### Maksim1744's blog

By Maksim1744, 11 days ago,

Some time ago I read this post about calculating prime-counting function in $O(n^{3/4})$ (you have to solve problem 10 to access the post). And in the end author mentioned that there is $O(n^{2/3})$ solution. To my surprise I was not able to find any more or less relevant information on the internet about that. Maybe there is a beautiful blog describing all of this on 10-th page of google, but I decided to collect information I found in this post.

### $\tilde O(n^{3/4})$

Let's start with $O(n^{3/4})$ approach from Project Euler. We will need some definitions:

• $\pi(n)$ — prime counting function, i.e. number of primes which are not greater than $n$.
• $S(n, a)$ — suppose we take all numbers from $1$ to $n$ and sieve them with first $a$ primes. Then $S(n, a)$ is the number of numbers which are preserved after this. In particular, $S(n, 0) = n$ and $S(n, \infty) = \pi(n) + 1$ (we always count $1$).
• $p_a$ — $a$-th prime.

One can see that there is a recurrence relation for $S$: $S(n, a) = S(n, a - 1) - \left[S\left(\left\lfloor \frac{n}{p_a}\right\rfloor, a - 1\right) - a \right]$, since while sieving with $p_a$ we will mark all numbers which have $p_a$ as their smallest prime divisor, so we can divide them by $p_a$ and take value $S\left(\left\lfloor \frac{n}{p_a}\right\rfloor, a - 1\right)$. But now we are overcounting, because in this $S$ there are primes before $p_a$ (as well as number $1$), and we don't need to count them, so we are subtracting $a$.

Another fact is that $S(n, \pi(\left\lfloor \sqrt n\right\rfloor)) = S(n, \infty) = \pi(n) + 1$, since we don't need to sieve with primes greater than $\sqrt n$.

You can see that if we just do this recursion, every call to $S$ will be of the form $S\left(\left\lfloor \frac {n}{k} \right\rfloor , a\right)$ where $k$ is an integer. And there are at most $2\sqrt n$ possible values of $\left\lfloor \frac {n}{k} \right\rfloor$, because either $k \leqslant \sqrt n$, or $\frac nk \leqslant \sqrt n$, let $V$ be the set of all possible values.

All this leads to dynamic programming solution: let's keep array $dp[m]$ for all $m \in V$. Initially we will store $dp[m] = S(m, 0) = m$, and after $i$-th iteration of our algorithm we will want to store $S(m, i)$ in $dp$. To recalculate $dp$ in-place, go from largest $m$ to smallest and apply recursive formula from above. But now we need to do around $\sqrt n$ iterations, each time update array $dp$ of size $\sqrt n$, seems like $\Theta(n)$. However, we don't need to update $dp[m]$ if $m < p_i^2$, so we just stop current iteration as soon as we meet that condition.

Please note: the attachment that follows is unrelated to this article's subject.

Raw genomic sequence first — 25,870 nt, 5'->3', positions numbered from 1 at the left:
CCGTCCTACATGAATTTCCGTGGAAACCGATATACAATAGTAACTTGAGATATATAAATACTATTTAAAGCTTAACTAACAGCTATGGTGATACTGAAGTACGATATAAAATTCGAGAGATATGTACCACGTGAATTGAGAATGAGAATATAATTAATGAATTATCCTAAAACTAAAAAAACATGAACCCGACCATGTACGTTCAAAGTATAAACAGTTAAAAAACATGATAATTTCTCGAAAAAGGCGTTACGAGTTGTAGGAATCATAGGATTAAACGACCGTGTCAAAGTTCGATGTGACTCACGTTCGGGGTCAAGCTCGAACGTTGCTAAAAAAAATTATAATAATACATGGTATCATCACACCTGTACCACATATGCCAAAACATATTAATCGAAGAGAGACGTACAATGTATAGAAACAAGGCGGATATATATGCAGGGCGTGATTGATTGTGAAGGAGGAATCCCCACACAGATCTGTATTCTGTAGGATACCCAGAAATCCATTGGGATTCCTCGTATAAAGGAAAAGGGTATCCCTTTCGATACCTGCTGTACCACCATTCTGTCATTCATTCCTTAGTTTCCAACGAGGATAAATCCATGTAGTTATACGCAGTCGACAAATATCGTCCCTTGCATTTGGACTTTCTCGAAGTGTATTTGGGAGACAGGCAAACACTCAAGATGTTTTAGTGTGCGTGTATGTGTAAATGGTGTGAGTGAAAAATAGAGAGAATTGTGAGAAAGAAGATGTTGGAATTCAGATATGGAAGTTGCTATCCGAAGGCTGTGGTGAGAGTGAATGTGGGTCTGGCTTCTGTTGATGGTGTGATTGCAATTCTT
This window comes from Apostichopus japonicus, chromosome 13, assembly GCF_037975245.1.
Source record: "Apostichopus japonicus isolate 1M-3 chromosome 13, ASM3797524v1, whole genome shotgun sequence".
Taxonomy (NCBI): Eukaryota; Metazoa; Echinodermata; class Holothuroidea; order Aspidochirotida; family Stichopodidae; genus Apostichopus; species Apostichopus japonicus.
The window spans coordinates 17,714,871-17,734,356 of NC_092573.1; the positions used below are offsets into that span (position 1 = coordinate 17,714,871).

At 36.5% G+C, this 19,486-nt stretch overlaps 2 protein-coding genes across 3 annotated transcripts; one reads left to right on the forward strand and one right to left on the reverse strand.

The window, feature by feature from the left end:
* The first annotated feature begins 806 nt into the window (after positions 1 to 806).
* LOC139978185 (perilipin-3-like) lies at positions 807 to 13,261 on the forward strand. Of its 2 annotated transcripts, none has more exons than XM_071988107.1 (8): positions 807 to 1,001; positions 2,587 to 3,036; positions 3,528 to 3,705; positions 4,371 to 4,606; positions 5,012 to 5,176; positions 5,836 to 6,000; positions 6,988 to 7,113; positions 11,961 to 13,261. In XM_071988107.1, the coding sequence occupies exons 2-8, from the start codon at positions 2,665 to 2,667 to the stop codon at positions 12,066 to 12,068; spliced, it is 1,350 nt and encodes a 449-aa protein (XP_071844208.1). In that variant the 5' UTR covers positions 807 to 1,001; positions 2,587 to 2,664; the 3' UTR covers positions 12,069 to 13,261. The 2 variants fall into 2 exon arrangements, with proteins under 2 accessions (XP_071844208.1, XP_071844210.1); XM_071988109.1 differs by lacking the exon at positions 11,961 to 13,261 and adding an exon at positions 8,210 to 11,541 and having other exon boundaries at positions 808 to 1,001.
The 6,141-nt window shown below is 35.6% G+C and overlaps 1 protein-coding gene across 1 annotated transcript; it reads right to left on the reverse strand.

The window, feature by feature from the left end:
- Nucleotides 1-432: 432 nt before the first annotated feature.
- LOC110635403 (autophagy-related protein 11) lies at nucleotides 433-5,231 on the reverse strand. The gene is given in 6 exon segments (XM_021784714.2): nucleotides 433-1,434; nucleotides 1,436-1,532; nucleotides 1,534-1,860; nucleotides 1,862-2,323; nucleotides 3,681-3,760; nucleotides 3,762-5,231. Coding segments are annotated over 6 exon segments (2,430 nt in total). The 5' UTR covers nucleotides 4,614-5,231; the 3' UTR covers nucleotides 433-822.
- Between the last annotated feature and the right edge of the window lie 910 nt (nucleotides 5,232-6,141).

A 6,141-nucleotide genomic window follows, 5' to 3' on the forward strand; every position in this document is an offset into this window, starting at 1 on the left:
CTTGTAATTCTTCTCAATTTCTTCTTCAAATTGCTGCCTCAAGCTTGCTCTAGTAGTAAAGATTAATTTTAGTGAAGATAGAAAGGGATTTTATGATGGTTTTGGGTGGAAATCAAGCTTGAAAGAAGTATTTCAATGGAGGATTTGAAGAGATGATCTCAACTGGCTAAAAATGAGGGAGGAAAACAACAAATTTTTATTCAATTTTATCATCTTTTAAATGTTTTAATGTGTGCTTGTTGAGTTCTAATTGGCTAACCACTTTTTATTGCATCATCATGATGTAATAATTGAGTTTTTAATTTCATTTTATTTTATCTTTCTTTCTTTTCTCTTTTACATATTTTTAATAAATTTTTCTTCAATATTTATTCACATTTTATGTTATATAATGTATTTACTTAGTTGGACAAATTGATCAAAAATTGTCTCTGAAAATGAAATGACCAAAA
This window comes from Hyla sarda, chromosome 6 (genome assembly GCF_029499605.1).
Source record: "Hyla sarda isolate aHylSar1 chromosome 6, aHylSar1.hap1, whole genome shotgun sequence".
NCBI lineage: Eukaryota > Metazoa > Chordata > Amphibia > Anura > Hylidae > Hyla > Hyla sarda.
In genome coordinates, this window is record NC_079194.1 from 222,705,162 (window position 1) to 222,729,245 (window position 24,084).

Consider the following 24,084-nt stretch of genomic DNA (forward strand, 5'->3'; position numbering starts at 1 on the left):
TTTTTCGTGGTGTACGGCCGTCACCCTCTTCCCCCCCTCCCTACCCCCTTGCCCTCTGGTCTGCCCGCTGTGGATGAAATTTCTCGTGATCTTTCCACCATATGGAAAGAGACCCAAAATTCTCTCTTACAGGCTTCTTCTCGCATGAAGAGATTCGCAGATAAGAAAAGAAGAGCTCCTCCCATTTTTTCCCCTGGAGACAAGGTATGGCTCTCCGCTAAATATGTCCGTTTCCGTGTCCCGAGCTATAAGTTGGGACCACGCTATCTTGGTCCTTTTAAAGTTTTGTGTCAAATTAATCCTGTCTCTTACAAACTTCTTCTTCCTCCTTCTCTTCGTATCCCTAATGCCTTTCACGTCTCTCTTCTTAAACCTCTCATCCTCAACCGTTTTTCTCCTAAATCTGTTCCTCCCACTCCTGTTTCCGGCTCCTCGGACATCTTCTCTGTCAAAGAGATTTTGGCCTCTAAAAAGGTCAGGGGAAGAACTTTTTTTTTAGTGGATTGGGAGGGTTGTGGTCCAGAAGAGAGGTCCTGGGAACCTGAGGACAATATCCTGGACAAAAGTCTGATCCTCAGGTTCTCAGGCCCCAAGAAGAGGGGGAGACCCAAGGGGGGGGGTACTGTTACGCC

With this we can finally calculate the complexity. Let's fix some integer $y$ around $n^{1/4}$ (we will calculate it later). For $p_i < y$ there are $\pi(y)$ iterations which take $O(n^{1/2}\pi(y))$ time, which is the same as $O\left(n^{1/2}\frac{y}{\log y}\right)$. For other part, let's first rewrite stopping condition a bit: \begin{gather*} m > p_i^2, \,\, m = \left\lfloor\frac{n}{k}\right\rfloor \Rightarrow k < \frac{n}{p_i^2} \end{gather*}

So we will complete $i$-th iteration in $O\left(\frac{n}{p_i^2}\right)$ time, and when we add all of this: \begin{gather*} \sum_{\substack{y < p_i \leqslant n \\ \text{$p_i$ is prime}}} \frac{n}{p_i^2} \leqslant \sum_{y < p_i \leqslant n} \frac{n}{p_i^2} = \sum_{p = y}^{n} \frac{n}{p^2} \approx \int_{x=y}^n \frac{n}{x^2} dx = -\frac{n}{x}\Big|_{y}^n = O\left(\frac{n}{y}\right) \end{gather*}

Resulting complexity will be $O\left(n^{1/2}\frac{y}{\log y} + \frac{n}{y}\right)$, which is $O\left(\frac{n^{3/4}}{\log^{1/2} n}\right)$ with $y = n^{1/4}\log^{1/2}n$.

Implementation

As a bonus, you get array $dp$ which gives you $\pi\left(\left\lfloor\frac nk \right\rfloor\right)$ for any $k \geqslant 1$, which you can use later in some other dynamic programming on top of it.

### $\tilde O(n^{2/3})$

I will use the same definitions, except that I will modify $S$ a little bit: